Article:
National Forest Survey starts today in Superior National Forest


October 1, 2015 - Duluth. Beginning today, and continuing through the coming year, you may see Forest Service employees wearing uniforms and bright orange vests in developed and dispersed recreation sites and along Forest Service Roads within the Superior National Forest. They will be near a sign that says "Traffic Survey Ahead". These folks are well-trained interviewers who want to know about your visit to the Superior National Forest. The information they are collecting helps the Forest Service understand visitor use on national forests.


Freemans set off for year-long BWCAW trek

by Tom Coombe

The Boundary Waters Canoe Area Wilderness is familiar ground for Dave and Amy Freeman.
But for the next year, the couple will also call it home.
Earlier this week, the Freemans paddled away from shore near Ely and began a 365-day trek through the wilderness, as part of an ongoing effort to raise awareness about - and rally opposition against - proposed copper-nickel mining projects in the region.
For a full year, the couple will live in tents, stay at as many as 120 campsites...
While they’ll be roughing it for a year, the couple will have modern conveniences including a computer and satellite terminal that will allow them to communicate with the rest of the world.
The couple applied for and received one continouus, 365-day permit to be in the BWCAW,... The Freemans will spend about $45,000 on their adventure...

Read the complete article in this week’s Ely Echo


Forest Service warns about foraging bears

Bears are really active right now—the Forest Service has received bear reports from the old Service Center on Central Ave. in Ely, to the Passi Road on Burntside to the large island in the South Arm of Knife Lake and even Lakes One and Two in the BWCAW.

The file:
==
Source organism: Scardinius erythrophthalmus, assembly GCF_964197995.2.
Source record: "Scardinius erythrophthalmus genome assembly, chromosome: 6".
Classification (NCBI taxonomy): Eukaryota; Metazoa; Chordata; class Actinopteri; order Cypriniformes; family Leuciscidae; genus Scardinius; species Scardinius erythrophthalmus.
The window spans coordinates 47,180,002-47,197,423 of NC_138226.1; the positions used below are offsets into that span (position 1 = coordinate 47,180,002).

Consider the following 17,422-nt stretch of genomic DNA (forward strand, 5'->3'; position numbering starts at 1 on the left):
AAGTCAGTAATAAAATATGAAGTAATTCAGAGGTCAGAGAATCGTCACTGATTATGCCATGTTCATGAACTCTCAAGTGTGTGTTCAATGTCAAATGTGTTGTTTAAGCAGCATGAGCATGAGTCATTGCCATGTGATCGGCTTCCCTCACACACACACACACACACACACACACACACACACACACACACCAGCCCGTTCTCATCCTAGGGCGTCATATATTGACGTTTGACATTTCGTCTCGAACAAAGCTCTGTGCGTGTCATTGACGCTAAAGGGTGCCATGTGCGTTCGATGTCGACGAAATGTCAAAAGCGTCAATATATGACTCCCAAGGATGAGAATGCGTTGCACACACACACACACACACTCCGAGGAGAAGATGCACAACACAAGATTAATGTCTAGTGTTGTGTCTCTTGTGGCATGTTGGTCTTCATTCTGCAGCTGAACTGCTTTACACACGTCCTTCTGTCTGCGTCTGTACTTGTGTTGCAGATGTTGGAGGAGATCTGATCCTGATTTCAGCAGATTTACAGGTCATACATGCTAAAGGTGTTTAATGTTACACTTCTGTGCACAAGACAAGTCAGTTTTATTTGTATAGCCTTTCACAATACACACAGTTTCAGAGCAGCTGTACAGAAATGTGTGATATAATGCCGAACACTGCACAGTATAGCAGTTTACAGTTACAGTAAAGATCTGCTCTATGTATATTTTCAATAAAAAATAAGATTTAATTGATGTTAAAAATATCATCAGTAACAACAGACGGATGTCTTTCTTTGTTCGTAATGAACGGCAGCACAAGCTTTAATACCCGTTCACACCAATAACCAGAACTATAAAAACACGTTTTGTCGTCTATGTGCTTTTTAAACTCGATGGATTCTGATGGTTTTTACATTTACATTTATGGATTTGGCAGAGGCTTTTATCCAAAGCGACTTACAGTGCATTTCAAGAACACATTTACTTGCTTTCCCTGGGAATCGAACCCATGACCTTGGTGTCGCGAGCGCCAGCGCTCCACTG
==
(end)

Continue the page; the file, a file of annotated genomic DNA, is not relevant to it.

Now is the time to put bird feeders away, secure garbage, and be extra mindful when camping in the BWCAW. Please remember, coolers are NOT bear resistant containers. Take extra care when hanging a food pack.

Once a bear gets hold of food or garbage it will return many times to the same site looking for more food. Bears that have found a source of food may damage your property and be a risk to you, your family and pets, your neighbors, or the next campers to use your campsite. Save a bear by securing your food, garbage, and bird feeders until the bears start their winter nap.


Hunting forecast: Grouse numbers are up, deer herd finally recovering

by Nick Wognum

A week from today is the start of the small game and archery deer hunting seasons. Bear hunters have been in the woods since Sept. 1.
DNR wildlife manager Tom Rusch sat down recently to discuss what to expect afield this fall.

The season starts Sept. 19 but what kind of year it’s going to be is still up in the air.
“Here’s my take on it, August is too early to make judgements,” said Rusch.
Last year 11 inches of rain in June put a huge dent in the population. The weather this year was much better in May and June for grouse.
“Drumming counts were 1.3, the same as the year before,” said Rusch.
Pressed for a prediction, Rusch said signs point to a good season.
“You couldn’t have designed a better prescription for upland birds to survive this year. I’m still optimistic. We’re at mid-cycle from the crash in 2009 so we should keep building,” said Rusch.


Record paddle of 212 miles across BWCA in 100 hours

by Ann Raiho
Two women, Claire Jencks and Ann Raiho, paddled from Crane Lake near Voyageur National Park to Lake Superior along the historic border route in 100 hours from July 20 to July 24, 2015. The purpose of this adventure was to paddle a classic wilderness passage unsupported and as fast as possible to claim the first well documented canoeing speed record for the route and challenge other canoeists to attempt to do the same.
In 100 hours, Claire and Ann sailed across Lac La Croix faster than 8 mph and completed over 40 portages. They slept four hours a night (16 hours total) paddling the Pigeon River to the Grand Portage after dark encountering moose, beaver, the northern lights, and a surprise water fall. For more details about preparation and the trip itself see www.border-route200.squarespace.com.


Superior National forest urges public to be bear aware